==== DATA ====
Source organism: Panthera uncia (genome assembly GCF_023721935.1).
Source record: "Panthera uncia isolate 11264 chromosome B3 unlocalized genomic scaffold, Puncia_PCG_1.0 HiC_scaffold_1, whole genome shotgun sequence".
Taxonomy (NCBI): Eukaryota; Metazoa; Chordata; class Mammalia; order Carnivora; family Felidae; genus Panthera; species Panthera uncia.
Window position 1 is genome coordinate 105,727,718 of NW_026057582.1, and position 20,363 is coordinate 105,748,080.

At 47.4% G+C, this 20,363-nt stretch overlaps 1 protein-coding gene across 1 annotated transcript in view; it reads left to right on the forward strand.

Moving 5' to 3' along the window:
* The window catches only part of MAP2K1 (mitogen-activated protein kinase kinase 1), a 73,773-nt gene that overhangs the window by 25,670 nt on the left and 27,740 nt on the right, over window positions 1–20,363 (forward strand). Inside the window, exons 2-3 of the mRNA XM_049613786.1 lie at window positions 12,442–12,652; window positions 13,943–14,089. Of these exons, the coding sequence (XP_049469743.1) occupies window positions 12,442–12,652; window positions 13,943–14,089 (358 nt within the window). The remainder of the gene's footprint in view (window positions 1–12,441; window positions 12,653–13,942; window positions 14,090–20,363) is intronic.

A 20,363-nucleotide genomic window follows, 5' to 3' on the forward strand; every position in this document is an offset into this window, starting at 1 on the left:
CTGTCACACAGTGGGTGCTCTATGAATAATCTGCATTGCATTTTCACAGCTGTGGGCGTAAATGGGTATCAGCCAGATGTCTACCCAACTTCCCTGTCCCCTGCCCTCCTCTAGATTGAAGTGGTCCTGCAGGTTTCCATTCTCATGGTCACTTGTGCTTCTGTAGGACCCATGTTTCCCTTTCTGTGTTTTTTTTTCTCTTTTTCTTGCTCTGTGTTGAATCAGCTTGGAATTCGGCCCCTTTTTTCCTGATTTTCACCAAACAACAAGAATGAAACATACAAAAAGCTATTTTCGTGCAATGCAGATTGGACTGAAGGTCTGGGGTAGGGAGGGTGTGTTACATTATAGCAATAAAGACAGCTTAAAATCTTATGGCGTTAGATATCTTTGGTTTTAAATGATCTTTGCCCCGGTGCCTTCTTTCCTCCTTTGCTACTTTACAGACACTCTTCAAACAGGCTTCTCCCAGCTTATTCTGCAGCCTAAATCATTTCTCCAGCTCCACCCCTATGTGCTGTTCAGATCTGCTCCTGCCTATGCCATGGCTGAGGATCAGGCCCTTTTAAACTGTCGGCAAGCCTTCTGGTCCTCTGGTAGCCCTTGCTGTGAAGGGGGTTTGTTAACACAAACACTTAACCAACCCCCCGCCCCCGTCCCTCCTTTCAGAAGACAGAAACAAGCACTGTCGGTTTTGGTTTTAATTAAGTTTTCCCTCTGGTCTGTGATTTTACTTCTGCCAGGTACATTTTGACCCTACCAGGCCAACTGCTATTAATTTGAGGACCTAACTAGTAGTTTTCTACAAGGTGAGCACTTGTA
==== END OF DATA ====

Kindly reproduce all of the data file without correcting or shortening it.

Source organism: Panthera uncia (genome assembly GCF_023721935.1).
Source record: "Panthera uncia isolate 11264 chromosome B3 unlocalized genomic scaffold, Puncia_PCG_1.0 HiC_scaffold_1, whole genome shotgun sequence".
Taxonomy (NCBI): Eukaryota; Metazoa; Chordata; class Mammalia; order Carnivora; family Felidae; genus Panthera; species Panthera uncia.
Window position 1 is genome coordinate 105,727,718 of NW_026057582.1, and position 20,363 is coordinate 105,748,080.

At 47.4% G+C, this 20,363-nt stretch overlaps 1 protein-coding gene across 1 annotated transcript in view; it reads left to right on the forward strand.

Moving 5' to 3' along the window:
* The window catches only part of MAP2K1 (mitogen-activated protein kinase kinase 1), a 73,773-nt gene that overhangs the window by 25,670 nt on the left and 27,740 nt on the right, over window positions 1–20,363 (forward strand). Inside the window, exons 2-3 of the mRNA XM_049613786.1 lie at window positions 12,442–12,652; window positions 13,943–14,089. Of these exons, the coding sequence (XP_049469743.1) occupies window positions 12,442–12,652; window positions 13,943–14,089 (358 nt within the window). The remainder of the gene's footprint in view (window positions 1–12,441; window positions 12,653–13,942; window positions 14,090–20,363) is intronic.

A 20,363-nucleotide genomic window follows, 5' to 3' on the forward strand; every position in this document is an offset into this window, starting at 1 on the left:
CTGTCACACAGTGGGTGCTCTATGAATAATCTGCATTGCATTTTCACAGCTGTGGGCGTAAATGGGTATCAGCCAGATGTCTACCCAACTTCCCTGTCCCCTGCCCTCCTCTAGATTGAAGTGGTCCTGCAGGTTTCCATTCTCATGGTCACTTGTGCTTCTGTAGGACCCATGTTTCCCTTTCTGTGTTTTTTTTTCTCTTTTTCTTGCTCTGTGTTGAATCAGCTTGGAATTCGGCCCCTTTTTTCCTGATTTTCACCAAACAACAAGAATGAAACATACAAAAAGCTATTTTCGTGCAATGCAGATTGGACTGAAGGTCTGGGGTAGGGAGGGTGTGTTACATTATAGCAATAAAGACAGCTTAAAATCTTATGGCGTTAGATATCTTTGGTTTTAAATGATCTTTGCCCCGGTGCCTTCTTTCCTCCTTTGCTACTTTACAGACACTCTTCAAACAGGCTTCTCCCAGCTTATTCTGCAGCCTAAATCATTTCTCCAGCTCCACCCCTATGTGCTGTTCAGATCTGCTCCTGCCTATGCCATGGCTGAGGATCAGGCCCTTTTAAACTGTCGGCAAGCCTTCTGGTCCTCTGGTAGCCCTTGCTGTGAAGGGGGTTTGTTAACACAAACACTTAACCAACCCCCCGCCCCCGTCCCTCCTTTCAGAAGACAGAAACAAGCACTGTCGGTTTTGGTTTTAATTAAGTTTTCCCTCTGGTCTGTGATTTTACTTCTGCCAGGTACATTTTGACCCTACCAGGCCAACTGCTATTAATTTGAGGACCTAACTAGTAGTTTTCTACAAGGTGAGCACTTGTA